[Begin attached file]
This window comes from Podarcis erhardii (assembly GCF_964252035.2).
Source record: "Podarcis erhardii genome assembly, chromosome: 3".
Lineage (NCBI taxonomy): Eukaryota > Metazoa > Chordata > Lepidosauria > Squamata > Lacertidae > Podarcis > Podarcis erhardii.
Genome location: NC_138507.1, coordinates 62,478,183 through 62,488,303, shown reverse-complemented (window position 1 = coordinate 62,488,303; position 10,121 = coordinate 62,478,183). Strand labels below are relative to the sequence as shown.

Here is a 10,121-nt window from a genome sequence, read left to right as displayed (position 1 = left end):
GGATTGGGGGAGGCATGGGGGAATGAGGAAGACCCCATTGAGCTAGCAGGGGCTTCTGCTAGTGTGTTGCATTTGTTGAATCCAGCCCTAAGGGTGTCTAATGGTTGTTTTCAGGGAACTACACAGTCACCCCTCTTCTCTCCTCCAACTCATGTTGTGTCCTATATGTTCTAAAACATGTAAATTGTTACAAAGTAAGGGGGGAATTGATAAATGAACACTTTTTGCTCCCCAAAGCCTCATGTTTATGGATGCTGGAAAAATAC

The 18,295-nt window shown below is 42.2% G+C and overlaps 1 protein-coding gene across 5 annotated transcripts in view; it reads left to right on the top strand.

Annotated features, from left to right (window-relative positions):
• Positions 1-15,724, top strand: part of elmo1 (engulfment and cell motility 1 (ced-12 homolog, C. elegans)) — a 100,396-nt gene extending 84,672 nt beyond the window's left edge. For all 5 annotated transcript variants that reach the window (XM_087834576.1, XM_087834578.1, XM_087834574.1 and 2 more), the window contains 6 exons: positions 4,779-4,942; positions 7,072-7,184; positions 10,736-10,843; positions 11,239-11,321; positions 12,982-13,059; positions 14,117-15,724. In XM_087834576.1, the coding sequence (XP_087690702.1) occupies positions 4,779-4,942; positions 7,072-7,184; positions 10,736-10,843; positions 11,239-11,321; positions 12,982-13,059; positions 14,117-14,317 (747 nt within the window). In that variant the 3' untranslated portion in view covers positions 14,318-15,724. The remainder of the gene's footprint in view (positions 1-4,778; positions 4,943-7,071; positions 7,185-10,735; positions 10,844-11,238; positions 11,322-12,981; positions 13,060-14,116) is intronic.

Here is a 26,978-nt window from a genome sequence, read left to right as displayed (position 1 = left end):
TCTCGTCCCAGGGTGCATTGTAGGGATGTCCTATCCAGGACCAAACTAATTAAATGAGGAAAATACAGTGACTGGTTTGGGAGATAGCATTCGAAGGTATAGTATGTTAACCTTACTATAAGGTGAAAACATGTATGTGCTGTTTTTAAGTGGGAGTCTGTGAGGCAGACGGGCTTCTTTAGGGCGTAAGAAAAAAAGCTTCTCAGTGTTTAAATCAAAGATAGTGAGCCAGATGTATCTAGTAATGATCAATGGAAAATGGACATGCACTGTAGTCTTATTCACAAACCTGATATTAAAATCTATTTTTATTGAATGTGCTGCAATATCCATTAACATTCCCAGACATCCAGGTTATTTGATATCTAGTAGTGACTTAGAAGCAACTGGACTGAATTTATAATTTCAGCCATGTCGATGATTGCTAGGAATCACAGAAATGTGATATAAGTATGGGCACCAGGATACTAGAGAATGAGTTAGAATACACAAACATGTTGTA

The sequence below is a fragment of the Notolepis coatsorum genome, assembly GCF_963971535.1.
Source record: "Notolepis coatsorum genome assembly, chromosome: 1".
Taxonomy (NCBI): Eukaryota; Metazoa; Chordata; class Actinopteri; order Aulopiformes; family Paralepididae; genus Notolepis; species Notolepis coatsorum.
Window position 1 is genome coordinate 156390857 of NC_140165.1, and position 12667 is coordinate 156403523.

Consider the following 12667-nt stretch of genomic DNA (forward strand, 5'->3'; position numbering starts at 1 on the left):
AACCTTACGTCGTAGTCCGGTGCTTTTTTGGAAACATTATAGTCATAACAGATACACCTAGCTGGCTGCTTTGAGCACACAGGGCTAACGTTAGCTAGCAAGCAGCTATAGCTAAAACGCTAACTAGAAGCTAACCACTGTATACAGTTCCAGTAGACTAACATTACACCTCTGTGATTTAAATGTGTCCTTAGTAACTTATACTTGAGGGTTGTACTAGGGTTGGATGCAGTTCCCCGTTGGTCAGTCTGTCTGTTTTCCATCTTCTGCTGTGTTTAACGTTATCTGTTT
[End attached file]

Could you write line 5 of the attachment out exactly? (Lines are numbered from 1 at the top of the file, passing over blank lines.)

Here is a 10,121-nt window from a genome sequence, read left to right as displayed (position 1 = left end):